Sir Arthur Conan Doyle was a physician and writer, born in Edinburg on May 22, 1859.
Today is the anniversary of his death, on July 7, 1930.
Conan Doyle is probably best known as the creator of the iconic Sherlock Holmes.
Holmes and his faithful biographer, Dr. Watson, figure in several novels and short stories, solving mysterious crimes that confound Scotland Yard.
As a consulting, or private, detective, Sherlock Holmes is often gathering evidence or cogitating on probable sequences of events. The results are his famous deductions and inferences.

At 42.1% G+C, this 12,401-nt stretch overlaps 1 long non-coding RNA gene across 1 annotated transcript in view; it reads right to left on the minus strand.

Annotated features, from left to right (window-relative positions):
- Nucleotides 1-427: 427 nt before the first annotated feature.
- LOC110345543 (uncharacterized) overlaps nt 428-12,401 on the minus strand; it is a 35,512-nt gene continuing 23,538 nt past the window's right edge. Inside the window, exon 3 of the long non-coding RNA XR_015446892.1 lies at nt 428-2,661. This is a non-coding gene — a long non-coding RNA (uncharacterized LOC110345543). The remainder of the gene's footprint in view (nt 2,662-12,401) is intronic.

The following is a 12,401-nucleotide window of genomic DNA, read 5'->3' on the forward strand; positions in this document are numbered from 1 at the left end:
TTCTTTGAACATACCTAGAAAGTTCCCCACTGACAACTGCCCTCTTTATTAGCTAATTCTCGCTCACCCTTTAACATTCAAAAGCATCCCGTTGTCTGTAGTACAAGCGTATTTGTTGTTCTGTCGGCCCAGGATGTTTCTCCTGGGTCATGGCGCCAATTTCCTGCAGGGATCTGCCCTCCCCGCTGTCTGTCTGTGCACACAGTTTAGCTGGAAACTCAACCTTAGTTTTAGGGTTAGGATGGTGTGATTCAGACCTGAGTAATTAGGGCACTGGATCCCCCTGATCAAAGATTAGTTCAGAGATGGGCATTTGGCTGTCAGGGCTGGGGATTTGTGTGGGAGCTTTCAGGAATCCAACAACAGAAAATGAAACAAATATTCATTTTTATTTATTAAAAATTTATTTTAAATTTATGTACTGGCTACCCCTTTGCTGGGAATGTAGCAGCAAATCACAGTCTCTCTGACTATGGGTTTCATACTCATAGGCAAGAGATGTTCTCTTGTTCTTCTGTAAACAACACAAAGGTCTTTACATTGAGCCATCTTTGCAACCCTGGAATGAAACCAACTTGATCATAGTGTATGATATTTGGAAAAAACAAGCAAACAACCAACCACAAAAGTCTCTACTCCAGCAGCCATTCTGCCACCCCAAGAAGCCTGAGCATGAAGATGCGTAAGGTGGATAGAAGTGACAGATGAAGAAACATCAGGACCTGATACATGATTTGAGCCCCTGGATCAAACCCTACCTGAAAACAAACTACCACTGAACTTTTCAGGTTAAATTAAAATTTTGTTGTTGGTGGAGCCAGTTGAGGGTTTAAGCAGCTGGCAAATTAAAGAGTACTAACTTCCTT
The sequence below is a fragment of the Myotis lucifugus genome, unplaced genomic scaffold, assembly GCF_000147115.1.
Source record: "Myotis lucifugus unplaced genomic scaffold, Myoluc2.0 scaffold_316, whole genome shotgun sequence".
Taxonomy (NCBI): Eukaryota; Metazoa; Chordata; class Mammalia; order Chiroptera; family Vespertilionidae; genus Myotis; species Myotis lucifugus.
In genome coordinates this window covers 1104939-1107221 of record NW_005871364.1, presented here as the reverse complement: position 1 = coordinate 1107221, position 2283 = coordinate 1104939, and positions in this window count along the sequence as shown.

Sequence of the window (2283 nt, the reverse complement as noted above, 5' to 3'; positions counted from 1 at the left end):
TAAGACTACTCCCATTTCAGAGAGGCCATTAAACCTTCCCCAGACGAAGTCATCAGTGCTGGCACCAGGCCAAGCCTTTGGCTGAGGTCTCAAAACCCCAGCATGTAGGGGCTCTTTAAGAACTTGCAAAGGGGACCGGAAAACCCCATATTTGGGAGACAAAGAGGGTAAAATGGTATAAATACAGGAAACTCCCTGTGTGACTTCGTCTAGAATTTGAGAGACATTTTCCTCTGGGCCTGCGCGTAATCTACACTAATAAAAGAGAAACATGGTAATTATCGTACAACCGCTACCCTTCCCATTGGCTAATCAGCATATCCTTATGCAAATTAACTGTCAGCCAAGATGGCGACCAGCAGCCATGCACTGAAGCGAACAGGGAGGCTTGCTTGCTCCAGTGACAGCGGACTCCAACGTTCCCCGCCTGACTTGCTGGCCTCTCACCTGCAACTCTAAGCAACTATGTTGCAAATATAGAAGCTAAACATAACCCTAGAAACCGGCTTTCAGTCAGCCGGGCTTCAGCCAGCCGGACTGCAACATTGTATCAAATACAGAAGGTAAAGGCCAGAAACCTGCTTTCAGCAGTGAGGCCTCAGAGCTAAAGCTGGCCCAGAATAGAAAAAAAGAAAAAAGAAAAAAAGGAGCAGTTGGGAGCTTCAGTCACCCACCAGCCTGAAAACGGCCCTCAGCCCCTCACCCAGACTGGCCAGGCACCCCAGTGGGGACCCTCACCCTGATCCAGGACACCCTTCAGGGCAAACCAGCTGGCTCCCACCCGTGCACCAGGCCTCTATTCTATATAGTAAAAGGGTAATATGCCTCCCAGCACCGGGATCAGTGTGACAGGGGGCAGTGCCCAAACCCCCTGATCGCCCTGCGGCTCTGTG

The detective’s relationship with the official police force is usually somewhat contemptuous. They don’t always appreciate his methods either.
As Inspector Lestrade said,
“I find it hard enough to tackle facts, Holmes, without flying away after theories and fancies.”
This is in The Boscombe Valley Mystery, and Holmes’ reply is priceless:
“You are right,” said Holmes demurely; “you do find it very hard to tackle the facts.”
However, Holmes is always willing to give the police credit when they deserve it.
“The authorities are excellent at amassing facts, though they do not always use them to advantage.”
Arthur Conan Doyle was actually so tired of writing Sherlock Holmes adventures for an adoring public that he tried to kill off Holmes—and ended up needing to resurrect him!